The day started off early with a surprise tree-sit in the north park blocks
Signs and marchers as everyone left the park blocks, and wound through downtown on the way to the police barriers. Leaving the park blocks, there were less than 1000 people, but as the day went along, more and more people showed up. At the height of the protest, various estimates put the number at around 3000.
There was alot of frustration in people at the absurd and suicidal policies of the Bush regime.
There were many courageous people there, speaking up in an effort to inform people and wake them up to the mad path Bush is taking the world.
After the motorcade went through, everyone started facing the police line.
The mass of people slowly pushed the police line back.
The police sent in the horses to try and push people back, but those at the front locked arms, and held their ground and everyone pressed forward. The horses are quite dangerous. One kick can cripple a person and simply being stepped on can severely break and damage the foot. Using horses in this way is not a wise choice.
The police did not seem to have a clearly defined point at which they would not let people past and the line slowly moved forward.
The horses backed off
and the people filled the area.
The police formed a line of stormtroopers and one commander went along the line and ordered them to hold at that point. The crowd of protestors were loud and boisterous. There was much laughter, and also an undercurrent of determination to get the message across.
The megacops however, were ever so serious, taking aggressive stands, and having no fun at all.
This fellow, name of Davis, did seem to find some sort of pleasure at filming protestors. He often seemed to have a sort of sadistic smile on his face. Since the Mayor and Portland police are now trying to blame all the police violence on Beaverton, maybe he is another of those bad Beaverton Cops they are refering to.
It was interesting to stand right at the line, feeling the palpable tension in the air. Perhaps some officers are scared as they stand on the line. The whole business is really absurd. Why should there need to be an army of trained killers to keep everyone from ever talking to a (s)elected official who is supposedly accountable to the people. Not at all democratic, and quite peculiar when you think about it.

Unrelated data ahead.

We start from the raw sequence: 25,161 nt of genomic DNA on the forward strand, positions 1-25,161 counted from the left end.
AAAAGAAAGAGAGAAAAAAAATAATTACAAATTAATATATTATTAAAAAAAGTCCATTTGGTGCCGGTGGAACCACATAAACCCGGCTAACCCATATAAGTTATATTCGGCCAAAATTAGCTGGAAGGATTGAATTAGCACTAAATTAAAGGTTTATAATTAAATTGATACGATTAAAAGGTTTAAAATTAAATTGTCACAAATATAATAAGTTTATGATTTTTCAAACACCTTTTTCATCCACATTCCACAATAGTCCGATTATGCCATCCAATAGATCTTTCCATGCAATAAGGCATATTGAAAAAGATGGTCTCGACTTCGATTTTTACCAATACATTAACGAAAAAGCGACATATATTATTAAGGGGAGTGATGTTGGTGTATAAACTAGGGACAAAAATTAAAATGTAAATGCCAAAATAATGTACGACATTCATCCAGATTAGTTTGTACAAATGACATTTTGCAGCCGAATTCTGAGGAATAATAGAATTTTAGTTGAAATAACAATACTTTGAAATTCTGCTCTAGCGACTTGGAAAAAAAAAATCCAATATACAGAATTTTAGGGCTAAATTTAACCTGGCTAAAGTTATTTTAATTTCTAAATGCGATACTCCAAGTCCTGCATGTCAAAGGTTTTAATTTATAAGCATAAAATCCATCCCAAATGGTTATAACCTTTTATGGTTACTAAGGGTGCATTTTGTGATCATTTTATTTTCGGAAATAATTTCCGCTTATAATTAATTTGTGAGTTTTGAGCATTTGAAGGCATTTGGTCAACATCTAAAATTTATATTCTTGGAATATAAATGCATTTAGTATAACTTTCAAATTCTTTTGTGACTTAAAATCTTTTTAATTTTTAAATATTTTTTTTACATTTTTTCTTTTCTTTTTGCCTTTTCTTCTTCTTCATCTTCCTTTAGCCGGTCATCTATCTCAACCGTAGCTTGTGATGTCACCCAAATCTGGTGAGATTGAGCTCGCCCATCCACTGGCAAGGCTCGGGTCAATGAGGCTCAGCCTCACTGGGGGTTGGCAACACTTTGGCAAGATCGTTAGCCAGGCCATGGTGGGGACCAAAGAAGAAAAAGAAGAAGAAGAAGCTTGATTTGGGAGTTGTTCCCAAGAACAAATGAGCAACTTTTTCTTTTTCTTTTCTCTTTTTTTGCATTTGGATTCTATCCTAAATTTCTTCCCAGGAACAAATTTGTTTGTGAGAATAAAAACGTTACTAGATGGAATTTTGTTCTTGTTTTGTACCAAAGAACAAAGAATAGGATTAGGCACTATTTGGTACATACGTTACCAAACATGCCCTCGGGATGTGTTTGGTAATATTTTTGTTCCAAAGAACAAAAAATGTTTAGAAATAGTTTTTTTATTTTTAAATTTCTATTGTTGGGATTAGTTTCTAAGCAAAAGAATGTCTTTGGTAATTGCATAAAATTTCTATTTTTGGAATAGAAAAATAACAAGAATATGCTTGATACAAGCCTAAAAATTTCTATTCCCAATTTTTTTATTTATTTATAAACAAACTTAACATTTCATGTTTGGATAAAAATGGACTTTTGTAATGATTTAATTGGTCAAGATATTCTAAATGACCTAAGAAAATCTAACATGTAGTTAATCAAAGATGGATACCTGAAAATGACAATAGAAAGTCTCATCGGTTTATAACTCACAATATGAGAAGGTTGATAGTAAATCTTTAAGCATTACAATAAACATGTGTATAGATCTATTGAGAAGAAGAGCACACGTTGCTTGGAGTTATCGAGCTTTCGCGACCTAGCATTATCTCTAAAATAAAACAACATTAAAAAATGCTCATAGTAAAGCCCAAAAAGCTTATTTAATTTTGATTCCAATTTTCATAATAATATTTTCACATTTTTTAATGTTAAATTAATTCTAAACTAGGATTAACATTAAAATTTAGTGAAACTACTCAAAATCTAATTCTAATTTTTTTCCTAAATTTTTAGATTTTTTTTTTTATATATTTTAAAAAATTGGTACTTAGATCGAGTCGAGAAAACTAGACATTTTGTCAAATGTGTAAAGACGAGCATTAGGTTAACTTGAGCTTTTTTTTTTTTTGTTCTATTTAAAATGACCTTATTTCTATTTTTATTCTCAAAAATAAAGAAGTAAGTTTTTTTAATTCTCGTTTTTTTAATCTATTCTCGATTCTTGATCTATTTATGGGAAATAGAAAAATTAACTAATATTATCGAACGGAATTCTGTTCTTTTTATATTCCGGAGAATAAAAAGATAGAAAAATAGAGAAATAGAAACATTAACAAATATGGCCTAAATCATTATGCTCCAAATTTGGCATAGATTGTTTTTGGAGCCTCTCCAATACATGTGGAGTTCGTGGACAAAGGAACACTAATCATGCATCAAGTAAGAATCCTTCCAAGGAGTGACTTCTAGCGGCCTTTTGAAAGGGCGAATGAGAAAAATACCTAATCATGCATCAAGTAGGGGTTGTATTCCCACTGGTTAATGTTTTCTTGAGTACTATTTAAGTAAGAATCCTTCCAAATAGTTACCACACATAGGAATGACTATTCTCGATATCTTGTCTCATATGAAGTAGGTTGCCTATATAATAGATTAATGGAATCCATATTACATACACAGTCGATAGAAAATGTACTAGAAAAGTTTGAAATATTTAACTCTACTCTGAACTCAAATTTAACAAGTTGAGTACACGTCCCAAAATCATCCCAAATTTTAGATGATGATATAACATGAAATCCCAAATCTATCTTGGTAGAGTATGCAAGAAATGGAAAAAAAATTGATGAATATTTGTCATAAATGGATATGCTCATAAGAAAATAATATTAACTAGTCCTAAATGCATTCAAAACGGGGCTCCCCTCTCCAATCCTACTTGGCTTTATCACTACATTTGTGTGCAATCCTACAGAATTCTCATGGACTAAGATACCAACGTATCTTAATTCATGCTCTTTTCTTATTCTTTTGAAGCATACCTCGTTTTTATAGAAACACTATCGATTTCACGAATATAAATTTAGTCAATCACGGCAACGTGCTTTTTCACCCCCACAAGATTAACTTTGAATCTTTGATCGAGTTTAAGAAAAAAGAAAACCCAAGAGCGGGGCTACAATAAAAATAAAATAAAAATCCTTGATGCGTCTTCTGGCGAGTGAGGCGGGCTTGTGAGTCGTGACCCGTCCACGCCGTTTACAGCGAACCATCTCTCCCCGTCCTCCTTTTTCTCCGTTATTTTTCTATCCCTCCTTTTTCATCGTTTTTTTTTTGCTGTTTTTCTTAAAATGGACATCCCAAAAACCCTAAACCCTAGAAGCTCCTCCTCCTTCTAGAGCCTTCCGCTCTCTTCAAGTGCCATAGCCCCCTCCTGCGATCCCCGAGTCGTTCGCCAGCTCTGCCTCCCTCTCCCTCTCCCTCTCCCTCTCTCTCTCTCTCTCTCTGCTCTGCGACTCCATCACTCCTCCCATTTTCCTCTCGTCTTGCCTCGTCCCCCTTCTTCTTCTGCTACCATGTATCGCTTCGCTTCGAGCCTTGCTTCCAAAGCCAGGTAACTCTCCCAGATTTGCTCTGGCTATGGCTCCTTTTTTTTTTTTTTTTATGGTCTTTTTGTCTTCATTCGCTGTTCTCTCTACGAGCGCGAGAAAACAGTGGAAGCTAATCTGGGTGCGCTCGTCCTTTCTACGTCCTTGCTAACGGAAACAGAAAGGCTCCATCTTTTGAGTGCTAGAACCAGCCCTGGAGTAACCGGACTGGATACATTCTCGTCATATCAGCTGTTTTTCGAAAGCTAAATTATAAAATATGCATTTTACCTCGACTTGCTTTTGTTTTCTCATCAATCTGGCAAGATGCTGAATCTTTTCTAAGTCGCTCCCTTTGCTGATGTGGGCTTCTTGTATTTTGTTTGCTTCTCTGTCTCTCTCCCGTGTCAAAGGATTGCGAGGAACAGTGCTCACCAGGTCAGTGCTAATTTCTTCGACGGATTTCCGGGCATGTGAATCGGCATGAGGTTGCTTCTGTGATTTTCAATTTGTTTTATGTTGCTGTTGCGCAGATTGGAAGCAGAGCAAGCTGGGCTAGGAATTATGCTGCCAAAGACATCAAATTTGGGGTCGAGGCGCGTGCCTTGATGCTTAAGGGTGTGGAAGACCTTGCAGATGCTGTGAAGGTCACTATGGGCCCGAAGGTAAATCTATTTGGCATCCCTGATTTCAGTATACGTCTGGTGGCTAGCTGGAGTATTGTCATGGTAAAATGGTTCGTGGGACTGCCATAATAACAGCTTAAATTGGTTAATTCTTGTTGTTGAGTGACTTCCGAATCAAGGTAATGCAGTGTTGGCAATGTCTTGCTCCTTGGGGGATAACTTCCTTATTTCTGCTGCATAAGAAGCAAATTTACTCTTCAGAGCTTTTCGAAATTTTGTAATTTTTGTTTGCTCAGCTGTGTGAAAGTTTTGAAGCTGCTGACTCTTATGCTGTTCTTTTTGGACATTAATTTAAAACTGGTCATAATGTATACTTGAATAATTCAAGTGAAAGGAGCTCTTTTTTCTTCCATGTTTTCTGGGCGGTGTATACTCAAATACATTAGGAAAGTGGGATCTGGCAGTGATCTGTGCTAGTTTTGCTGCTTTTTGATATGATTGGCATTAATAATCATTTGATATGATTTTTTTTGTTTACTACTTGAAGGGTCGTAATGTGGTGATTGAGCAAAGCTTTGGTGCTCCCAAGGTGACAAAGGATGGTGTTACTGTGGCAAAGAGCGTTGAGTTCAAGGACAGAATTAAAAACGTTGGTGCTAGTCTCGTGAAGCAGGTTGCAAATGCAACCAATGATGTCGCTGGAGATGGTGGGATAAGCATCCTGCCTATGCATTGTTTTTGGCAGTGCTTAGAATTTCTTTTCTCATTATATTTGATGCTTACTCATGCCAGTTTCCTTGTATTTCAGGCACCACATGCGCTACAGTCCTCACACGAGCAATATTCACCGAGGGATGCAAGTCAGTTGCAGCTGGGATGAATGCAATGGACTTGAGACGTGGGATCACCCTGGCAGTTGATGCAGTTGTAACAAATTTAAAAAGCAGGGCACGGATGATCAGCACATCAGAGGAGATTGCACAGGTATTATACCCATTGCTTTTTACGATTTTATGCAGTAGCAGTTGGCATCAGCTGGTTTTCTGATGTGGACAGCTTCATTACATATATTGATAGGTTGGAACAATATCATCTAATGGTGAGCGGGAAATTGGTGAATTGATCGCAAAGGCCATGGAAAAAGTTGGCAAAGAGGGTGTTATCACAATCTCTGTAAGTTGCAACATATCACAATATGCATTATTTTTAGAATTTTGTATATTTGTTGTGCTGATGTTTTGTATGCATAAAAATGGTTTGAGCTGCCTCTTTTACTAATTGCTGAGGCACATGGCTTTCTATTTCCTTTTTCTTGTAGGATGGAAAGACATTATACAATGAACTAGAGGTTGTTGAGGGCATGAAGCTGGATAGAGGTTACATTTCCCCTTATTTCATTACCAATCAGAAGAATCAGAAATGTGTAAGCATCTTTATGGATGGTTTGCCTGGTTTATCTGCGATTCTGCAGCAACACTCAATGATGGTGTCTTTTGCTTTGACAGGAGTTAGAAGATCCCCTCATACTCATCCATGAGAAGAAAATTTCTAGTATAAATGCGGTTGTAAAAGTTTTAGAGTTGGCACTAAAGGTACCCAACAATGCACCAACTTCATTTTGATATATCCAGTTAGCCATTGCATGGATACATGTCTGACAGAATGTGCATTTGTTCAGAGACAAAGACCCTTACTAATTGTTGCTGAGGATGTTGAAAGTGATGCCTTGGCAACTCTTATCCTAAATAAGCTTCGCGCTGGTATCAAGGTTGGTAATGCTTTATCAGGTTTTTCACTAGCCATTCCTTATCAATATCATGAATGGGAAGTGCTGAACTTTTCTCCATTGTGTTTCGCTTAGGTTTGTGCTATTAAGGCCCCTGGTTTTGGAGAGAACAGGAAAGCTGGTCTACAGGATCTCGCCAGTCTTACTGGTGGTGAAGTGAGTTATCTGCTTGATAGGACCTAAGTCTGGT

The classic picture of American life, with an elected official, shaking hands with the crowd of people come to see him, is a far cry from what happens today. Bush comes in an armed caravan, hidden from sight. Not a person on the street will even see him, let alone have an opportunity to speak or interact. 3000 people came out to protest Bush, hardly a person showed up to greet him. Not a good ratio for the poor fellows self esteem.
The situation started to lose a bit of energy, when the marching band (does it have an official name?) arrived at the back and worked its way right up to the front line.
While standing at the line, taking photos one woman came up and stood facing one of the riot cops. She stared him in the eye, and did not look away. He stared back, seeming to want to stare her down.
Her presence and intense focus made him uncomfortable. In the end, weapons, fear and death dealing, cannot stand up to the clear eye of truth.
He finally looked away, seemed uncomfortable and somehow touched. Beneath the stormtrooper gear, some of these people must be uneasy, must be in some way aware that they are supporting something wrong, something inhuman and destructive.
There was a palpable tension on the line. It is scary to face lethal weapons in the hands of people trained to use them without mercy if ordered to do so.
The band kept playing, and one of the robocops would push them back using their sticks. Everyone decided, after some discussion to leave that barricade and join another group and head down to another.